While I was downing all of that wonderful PC food on the left at my weekend barbecue, I washed it down with my favourite beverage.


Just to make sure I put back every ounce I sweated out on the soccer field earlier in the afternoon.


Among the beers I tipped back was a 650-ml bottle of Elora Grand Lager, by “The Old Mill Brewery.”

Wow! A brewery at the Old Mill in Elora — another reason for me to rush back over to one of my favourite parts of the province.

But alas, those Oakville villains at Trafalgar Brewing, including co-owner/pirate Mike Arnold, have disguised their label specifically for the hamlet that boasts the scenic Elora Gorge.

Still, the light lager was a fine wash down the throat — even with only four per cent alcohol per volume.

The anticipation wasn’t great: Almost no head after the pour, the yellow colour of the beer was cloudy and kind of, well, yersh. The first sniff was musty.

It wasn’t too carbonated, so it was very easy to fit into my packed belly.

According to the Ontario Craft Brewers, it’s made in the pilsner style, using Hallertau and Willamette hops to add a good finish and moderate bitterness respectively (yes!) and spicy aroma (where?). It also has Canadian two-row malted barley.

Enjoy it with lean meats, chicken and fish — it worked well with a fatty Angus burger, too.

There’s a good reason it took gold for light lagers at the Ontario Brewing Awards (LCBO, $3.75). Because most of them suck, and this one is decently drinkable with pleasant yeastiness in each mouthful.

BAGGED, BUT NOT BROKEN: You read last week in this space about the Beer For Bags promotion put on by Melbourne-based Crumpler, who make fashionable knapsacks, labtop carriers and other bags.

They asked Torontonians to bring beer to their Queen Street West store in exchange for bags in a promotion that ends on Saturday.

They will run the same promotion in New York starting Saturday.

While it is illegal to barter with alcohol in the province, no one has been charged in Crumpler’s promotion. At least as of Wednesday afternoon, says the company’s Toronto director, Jason Wood.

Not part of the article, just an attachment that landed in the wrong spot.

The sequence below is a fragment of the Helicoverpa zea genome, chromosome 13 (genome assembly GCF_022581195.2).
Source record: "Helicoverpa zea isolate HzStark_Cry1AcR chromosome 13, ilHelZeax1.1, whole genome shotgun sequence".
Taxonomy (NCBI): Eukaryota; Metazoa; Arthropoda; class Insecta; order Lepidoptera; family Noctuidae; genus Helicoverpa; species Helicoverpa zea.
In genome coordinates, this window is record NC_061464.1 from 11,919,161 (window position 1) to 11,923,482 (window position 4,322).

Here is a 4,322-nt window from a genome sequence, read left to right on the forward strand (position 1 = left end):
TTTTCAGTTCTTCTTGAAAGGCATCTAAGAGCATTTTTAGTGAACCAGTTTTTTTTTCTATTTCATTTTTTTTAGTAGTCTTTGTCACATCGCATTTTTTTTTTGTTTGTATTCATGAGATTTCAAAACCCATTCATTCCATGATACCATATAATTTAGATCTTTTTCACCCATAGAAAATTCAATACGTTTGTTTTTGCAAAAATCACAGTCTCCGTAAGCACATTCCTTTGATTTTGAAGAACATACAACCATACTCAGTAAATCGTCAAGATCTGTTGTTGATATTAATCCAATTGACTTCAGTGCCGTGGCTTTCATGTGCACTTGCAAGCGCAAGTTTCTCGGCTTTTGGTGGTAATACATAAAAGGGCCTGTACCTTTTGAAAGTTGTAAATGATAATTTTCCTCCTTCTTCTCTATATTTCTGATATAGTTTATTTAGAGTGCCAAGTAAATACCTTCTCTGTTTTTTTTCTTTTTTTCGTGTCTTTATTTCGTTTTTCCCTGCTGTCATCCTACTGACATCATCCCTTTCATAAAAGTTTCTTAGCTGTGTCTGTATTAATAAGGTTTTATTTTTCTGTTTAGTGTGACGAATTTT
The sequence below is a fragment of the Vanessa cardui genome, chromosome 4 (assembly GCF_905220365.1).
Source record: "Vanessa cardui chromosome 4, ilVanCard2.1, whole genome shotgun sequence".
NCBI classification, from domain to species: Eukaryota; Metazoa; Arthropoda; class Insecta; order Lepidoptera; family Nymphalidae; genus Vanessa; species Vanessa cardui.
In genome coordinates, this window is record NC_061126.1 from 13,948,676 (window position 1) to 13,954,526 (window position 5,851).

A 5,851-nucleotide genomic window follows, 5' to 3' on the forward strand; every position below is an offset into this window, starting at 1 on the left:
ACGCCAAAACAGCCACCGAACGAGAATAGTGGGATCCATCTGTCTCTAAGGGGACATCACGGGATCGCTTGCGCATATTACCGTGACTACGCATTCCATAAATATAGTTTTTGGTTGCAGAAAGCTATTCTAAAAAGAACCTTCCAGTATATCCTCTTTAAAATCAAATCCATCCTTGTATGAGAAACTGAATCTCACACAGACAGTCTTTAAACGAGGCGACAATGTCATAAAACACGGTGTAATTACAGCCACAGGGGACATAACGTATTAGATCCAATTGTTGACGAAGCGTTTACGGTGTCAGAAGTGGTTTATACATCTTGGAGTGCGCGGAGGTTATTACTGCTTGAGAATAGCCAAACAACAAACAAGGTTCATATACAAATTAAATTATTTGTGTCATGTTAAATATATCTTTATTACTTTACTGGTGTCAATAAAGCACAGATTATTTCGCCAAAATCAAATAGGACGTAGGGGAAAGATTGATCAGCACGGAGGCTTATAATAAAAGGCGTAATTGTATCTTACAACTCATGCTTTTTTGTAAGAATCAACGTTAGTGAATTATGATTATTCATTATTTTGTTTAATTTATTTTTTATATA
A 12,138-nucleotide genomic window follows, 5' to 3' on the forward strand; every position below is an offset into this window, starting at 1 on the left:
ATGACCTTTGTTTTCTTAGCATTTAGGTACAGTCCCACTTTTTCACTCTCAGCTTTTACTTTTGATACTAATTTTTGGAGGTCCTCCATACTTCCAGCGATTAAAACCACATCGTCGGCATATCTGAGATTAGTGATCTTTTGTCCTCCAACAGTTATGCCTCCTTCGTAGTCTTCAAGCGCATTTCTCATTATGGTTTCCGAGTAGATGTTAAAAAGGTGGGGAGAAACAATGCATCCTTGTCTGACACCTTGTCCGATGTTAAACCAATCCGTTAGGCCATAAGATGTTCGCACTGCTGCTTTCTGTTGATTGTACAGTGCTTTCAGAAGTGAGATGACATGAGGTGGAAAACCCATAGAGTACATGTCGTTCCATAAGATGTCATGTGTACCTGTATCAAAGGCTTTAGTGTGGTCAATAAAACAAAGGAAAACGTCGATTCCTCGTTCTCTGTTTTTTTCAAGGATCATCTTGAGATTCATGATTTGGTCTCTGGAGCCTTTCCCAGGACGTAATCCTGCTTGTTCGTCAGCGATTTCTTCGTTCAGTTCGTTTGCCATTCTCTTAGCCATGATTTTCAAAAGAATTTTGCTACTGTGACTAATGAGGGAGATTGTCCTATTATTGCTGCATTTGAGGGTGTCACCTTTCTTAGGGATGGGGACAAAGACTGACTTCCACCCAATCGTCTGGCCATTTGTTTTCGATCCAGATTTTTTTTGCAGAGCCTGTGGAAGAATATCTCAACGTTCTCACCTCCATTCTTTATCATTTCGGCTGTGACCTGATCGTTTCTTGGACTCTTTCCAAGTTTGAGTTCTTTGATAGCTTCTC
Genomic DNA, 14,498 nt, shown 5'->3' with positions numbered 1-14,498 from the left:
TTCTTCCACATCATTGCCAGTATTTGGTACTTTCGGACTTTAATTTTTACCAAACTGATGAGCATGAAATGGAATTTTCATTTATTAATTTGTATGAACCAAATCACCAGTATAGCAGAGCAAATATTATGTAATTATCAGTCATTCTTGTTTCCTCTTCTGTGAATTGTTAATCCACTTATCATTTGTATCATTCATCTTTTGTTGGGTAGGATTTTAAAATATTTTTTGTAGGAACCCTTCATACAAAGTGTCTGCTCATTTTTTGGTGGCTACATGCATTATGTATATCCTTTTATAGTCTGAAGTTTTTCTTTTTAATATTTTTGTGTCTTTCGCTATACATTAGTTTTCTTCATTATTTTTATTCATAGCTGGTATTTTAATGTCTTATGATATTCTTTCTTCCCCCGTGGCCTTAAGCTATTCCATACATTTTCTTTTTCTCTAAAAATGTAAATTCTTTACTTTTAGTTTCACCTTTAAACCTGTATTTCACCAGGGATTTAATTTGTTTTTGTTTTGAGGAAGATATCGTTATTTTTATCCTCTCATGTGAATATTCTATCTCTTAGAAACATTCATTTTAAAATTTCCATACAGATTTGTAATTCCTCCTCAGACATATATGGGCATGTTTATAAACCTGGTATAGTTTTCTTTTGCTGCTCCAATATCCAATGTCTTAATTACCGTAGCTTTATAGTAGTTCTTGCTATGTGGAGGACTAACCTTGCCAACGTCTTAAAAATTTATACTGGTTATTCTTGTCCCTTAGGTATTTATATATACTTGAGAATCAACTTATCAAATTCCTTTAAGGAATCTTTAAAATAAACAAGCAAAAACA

Actually, business went quite well last Saturday.

“I’d say by noon, one hour into the sale, we probably did about 35 swaps, and some of them involved two cases of beer,” Wood said. “We probably had about 40 cases of beer in one hour. That’s quite a haul.

“That’s about 1,000 bottles, not to mention all of the limes and soya sauce.

Even Beer Store employees have joined in the fun, Wood said, helping bring the total to about 100 cases of beer by Wednesday.

The most popular bag has been the Complete Seed, which can be yours for a case of Grolsch lager in swingtop bottles.

“It’s actually getting very hard to find that beer in Toronto,” Wood said.

Might partly be because Grolsch has also introduced their new capped bottles, which taste better than the swingtop, in my humble opinion.

Although Kevin Tighe of the Canadian Amateur Brewers Association told me a while back that he loves the swingtops for his homemade brews, and he’d certainly know about beer and freshness.

But you can’t king the crown, right? Anyway …

“We had one couple say they drove around for three hours to try to get all the beers they needed to get all the bags,” Wood continued.

Another group of four gents from Cambridge, Ont., brought in 96 swingtops —four cases —for four Complete Seeds bags.

Crumpler owner Dave Roper was happiest to sell the Skivvy labtop bag, because it meant receiving a case of Steam Whistle for every sale, which Wood said was the favourite beer the staff tried.

Too bad one buyer bearing Steam didn’t understand what “one case” meant when she saw their exchange rate (visit www.crumpler.cato see it).

“We had one woman come in with a six-pack of Steam Whistle.”

She left and returned with more beer. This time, a 12-pack.

“We sent her off again, huffing, puffing and sweating to get the last six bottles,” Wood laughed, adding it was all in good fun.

The promotion continues until Saturday, 11 a.m. until 7 p.m. each day.



RECIPE: Trafalgar Caesar salad dressing


  • 1/2 tsp (2 ml) garlic, crushed

  • 3 anchovy fillets

  • 1 egg (beaten)

  • 3 oz. (90 ml) Trafalgar beer (Red Hill Mild preferably)

  • 2/3 cup (150 ml) olive oil

  • 1 tsp (4 ml) lemon juice

  • Mayonnaise (optional)


  1. In a blender, combine garlic and anchovies to create a paste. Add egg, lemon juice and Trafalgar beer; blend until smooth.

  2. With blender on high speed, slowly add oil. (Tip: This recipe creates a dressing that is more on the runny side than thick. To create a dressing with a thicker consistency, blend in a small amount of plain mayonnaise to reach desired thickness.)